I’ve been watching the TV series Firefly, which was on for one season in 2002-2003. It is science fiction. Although it was only on for one season (plus a movie was made to wrap up the story), it gained a cult following. I thought that the pilot was boring, but I have been enjoying the episodes after that. It is light and funny. I particularly like Shepherd Book, the preacher with a mysterious past, who is kind to everyone he meets.
Last night, I watched the episode “Jaynestown.” That episode has a
lot of good things: Shepherd Book and River talks about biblical
contradictions and inaccuracies, and what faith really means; the
companion Inara teaches a 26-year-old virgin what it means to be a man.
The episode revolves, however, around a town that is honoring Jayne.
Jayne is played by Adam Baldwin, and he is crass, blunt, and rather
self-centered. I think of what Leia said about Han Solo in Star Wars:
“Your friend is quite a mercenary. I wonder if he cares about
anything. Or anybody.” Jayne and some people of the Firefly crew are
going to a planet, and Jayne insists on disguising himself because he
caused trouble there years earlier. They arrive on the planet, and they
see a statue of…Jayne!
They go to a bar, and people are singing a song about Jayne. The
song says that Jayne stood up to the magistrate and robbed from the rich
and gave to the poor. Jayne dropped money on the peasant mud-makers
from his aircraft.
Jayne then remembers what it is they are talking about. When he was
last on the planet, Jayne stole money from the magistrate. When he was
in his aircraft, he had to drop cargo in order to lighten the plane. He
accidentally let out the money.
The mud-makers recognize Jayne, and they treat him like a hero.
Jayne learns that his presence inspired the mud-makers to unite and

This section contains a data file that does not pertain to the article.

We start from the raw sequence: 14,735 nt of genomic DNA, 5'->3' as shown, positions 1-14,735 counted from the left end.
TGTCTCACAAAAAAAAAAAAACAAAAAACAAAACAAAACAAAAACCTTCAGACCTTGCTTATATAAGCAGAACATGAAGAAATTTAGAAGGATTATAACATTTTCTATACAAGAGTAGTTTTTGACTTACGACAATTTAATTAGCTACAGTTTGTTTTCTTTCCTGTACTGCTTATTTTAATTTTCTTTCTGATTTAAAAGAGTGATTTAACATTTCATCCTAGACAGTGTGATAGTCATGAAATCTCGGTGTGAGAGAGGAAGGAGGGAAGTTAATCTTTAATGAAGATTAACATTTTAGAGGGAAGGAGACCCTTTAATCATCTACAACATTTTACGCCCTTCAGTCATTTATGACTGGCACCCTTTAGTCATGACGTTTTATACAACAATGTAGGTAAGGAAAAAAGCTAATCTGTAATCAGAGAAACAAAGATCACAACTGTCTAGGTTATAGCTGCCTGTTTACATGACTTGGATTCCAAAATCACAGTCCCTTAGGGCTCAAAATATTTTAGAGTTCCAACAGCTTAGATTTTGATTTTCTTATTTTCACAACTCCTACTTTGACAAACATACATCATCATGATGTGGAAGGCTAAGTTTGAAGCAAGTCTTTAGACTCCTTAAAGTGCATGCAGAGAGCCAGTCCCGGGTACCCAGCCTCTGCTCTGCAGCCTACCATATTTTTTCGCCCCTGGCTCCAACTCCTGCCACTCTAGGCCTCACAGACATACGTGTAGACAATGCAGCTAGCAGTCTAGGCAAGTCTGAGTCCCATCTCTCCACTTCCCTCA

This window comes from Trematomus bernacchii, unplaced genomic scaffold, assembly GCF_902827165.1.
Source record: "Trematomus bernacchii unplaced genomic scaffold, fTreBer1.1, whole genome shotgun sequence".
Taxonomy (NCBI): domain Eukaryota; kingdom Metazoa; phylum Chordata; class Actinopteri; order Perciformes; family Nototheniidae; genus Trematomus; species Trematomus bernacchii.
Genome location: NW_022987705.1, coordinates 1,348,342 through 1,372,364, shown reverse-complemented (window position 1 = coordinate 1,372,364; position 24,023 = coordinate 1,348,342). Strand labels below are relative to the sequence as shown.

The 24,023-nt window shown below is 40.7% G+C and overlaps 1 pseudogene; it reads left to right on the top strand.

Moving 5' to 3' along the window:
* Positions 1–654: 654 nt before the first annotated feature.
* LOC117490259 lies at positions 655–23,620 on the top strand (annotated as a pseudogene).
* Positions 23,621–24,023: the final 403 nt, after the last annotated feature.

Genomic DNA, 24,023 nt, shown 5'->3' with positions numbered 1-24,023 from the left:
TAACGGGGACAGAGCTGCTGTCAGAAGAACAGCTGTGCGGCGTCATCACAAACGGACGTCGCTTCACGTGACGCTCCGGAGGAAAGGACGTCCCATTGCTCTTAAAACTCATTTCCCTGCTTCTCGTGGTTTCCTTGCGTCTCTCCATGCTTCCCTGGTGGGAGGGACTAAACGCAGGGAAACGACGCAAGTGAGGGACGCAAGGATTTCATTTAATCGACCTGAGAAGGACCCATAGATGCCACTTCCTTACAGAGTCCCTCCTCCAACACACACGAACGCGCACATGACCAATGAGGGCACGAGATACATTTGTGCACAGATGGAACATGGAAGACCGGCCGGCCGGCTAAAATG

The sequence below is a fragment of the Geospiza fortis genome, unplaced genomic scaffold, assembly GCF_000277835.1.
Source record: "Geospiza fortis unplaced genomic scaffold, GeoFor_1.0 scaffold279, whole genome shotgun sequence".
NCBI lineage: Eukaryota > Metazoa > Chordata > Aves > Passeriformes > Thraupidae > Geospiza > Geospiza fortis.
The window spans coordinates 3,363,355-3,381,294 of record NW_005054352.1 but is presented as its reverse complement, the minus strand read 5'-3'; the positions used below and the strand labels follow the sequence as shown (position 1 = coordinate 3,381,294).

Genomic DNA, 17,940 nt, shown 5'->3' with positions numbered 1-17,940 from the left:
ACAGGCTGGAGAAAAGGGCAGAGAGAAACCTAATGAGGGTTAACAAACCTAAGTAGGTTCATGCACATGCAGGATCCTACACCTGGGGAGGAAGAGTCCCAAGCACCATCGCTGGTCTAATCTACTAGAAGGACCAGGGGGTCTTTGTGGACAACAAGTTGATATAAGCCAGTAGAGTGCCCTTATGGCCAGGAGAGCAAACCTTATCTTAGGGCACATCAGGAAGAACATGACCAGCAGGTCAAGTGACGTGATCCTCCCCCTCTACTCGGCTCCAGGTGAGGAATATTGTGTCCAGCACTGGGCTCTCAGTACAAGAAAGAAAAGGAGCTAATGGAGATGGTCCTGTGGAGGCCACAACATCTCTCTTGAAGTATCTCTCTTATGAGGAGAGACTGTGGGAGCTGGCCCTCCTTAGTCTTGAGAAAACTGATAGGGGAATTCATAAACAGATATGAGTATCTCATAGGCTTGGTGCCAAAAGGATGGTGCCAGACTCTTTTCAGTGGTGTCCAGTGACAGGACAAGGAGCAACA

stand up against the magistrate. “You had a riot on account of me?”, he
says. Jayne delights in his celebrity status.
The magistrate learns that Jayne has returned, and the magistrate
releases someone from a box, which is jail on that planet. The prisoner
is Stitch, who was Jayne’s partner in crime years earlier. Jayne not
only let cargo out of the aircraft to lighten the plane. Jayne also let
When Jayne gives a speech to the mud-makers in front of his statue,
Stitch shows up to confront him. Stitch tells everyone the type of man
that Jayne really is. Stitch says that Jayne dropped him from the
aircraft, and that the money only fell out of the aircraft by accident.
When Jayne replies that Stitch would have done the same thing to him,
Stitch vehemently denies that. Stitch says that partners are supposed
to have each other’s back.
Stitch shoots Jayne, and a boy from the mud-makers jumps in front of
Jayne and takes the bullet for him. Jayne is mortified that someone
would die for him. “What’s wrong with you?,” he shouts. “Didn’t you
hear a word that he said? All of you people, do you think someone would
drop money on you, money that they could use? Well, there ain’t people
like that. There’s just people like me.” Jayne goes to the statue and
knocks it down.
On the Firefly, Jayne is by himself, feeling sad. The captain, Mal,
comes to talk to him. Jayne laments that the mud-makers on the planet
probably raised the statue back up after they (the Firefly crew) left.
Mal replies that there are a lot of people who have statues made of
them, and many of them were probably SOBs. What is important is not
whether Jayne deserved that statue. Rather, it’s what the people
I do not know if this event will change Jayne in any way. On some
level, Jayne is resigned to being the sort of person he is. On the
other hand, can one be given that sort of undeserved admiration—-which
includes someone dying for him—-and be unchanged by that, at least a
I thought of a few things after watching that episode. In the movie Saving Private Ryan,
a group of Allied soldiers save Private Ryan so he can return alive to
his mother, but they all get killed in the process. The Captain, played
by Tom Hanks, tells Private Ryan right before he dies to “Earn this.”
There was a story on ABC News last night about a department store
Santa reaching out to a kid with autism. The Santa listened to the boy
telling him about autism and told him that he was a good boy. This
story has been liked and shared on Facebook thousands of times. This
department store Santa was probably a regular human being, with flaws
like the rest of us. He wasn’t even really Santa Claus! But he got to
be part of a sacred occasion.
From a Christian perspective, I think about Christ sacrificing
himself for us and giving us honor that we do not deserve. Does that
impact or change me in any way? It should, but it is often an abstract
doctrine for me. That is why it is good to see examples of that kind of
theme in stories, and in real life.
Wittgenstein 5: During the War
20 minutes ago